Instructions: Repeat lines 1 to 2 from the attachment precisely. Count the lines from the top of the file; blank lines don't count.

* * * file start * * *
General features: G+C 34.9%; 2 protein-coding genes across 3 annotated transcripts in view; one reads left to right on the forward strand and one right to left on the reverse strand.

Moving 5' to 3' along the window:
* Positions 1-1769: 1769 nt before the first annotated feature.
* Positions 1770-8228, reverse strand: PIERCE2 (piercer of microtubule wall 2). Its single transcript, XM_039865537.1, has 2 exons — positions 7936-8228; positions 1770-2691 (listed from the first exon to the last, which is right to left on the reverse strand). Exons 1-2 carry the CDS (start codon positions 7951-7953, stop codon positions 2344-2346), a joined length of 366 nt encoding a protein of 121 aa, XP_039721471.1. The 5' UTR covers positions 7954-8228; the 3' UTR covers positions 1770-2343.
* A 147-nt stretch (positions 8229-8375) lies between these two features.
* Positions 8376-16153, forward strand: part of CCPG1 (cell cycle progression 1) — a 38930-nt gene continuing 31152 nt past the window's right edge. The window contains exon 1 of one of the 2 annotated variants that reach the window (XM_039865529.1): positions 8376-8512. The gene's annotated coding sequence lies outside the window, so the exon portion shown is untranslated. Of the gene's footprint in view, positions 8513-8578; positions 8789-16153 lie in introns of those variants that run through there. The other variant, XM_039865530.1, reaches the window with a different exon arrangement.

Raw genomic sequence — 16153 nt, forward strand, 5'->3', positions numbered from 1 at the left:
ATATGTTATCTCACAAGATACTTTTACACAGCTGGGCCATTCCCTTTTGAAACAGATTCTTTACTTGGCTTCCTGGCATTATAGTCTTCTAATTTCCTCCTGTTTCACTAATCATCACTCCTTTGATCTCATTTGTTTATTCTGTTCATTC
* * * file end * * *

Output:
General features: G+C 34.9%; 2 protein-coding genes across 3 annotated transcripts in view; one reads left to right on the forward strand and one right to left on the reverse strand.

Moving 5' to 3' along the window: